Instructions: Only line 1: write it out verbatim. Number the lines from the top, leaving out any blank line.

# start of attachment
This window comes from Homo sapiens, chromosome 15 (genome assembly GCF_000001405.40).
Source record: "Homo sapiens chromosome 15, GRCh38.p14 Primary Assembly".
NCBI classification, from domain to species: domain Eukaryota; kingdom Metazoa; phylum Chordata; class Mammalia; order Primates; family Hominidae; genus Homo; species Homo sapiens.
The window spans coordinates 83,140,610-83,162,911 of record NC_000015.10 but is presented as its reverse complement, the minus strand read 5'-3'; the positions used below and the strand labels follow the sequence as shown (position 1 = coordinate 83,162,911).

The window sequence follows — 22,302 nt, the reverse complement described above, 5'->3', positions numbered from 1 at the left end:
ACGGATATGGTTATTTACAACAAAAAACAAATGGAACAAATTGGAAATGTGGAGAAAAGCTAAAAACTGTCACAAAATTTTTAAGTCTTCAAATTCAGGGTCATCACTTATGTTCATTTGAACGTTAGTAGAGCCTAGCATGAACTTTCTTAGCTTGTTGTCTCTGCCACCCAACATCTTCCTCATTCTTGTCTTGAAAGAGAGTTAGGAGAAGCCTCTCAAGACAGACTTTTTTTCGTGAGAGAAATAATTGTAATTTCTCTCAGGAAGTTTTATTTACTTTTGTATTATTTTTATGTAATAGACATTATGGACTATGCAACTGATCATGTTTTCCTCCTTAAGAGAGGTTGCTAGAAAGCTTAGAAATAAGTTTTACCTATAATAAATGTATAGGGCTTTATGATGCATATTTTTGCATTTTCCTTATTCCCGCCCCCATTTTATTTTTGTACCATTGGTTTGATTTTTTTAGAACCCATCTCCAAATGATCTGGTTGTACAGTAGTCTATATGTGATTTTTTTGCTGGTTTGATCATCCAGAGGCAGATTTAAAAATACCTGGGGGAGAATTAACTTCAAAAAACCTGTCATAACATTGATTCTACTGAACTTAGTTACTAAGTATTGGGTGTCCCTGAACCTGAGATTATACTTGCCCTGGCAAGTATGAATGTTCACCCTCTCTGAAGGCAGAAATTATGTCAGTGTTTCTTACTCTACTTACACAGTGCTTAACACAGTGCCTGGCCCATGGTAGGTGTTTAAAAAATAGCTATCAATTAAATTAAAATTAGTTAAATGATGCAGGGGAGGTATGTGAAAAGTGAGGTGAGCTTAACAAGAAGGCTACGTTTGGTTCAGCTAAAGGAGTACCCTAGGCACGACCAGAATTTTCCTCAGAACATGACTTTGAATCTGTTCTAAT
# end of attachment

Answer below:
This window comes from Homo sapiens, chromosome 15 (genome assembly GCF_000001405.40).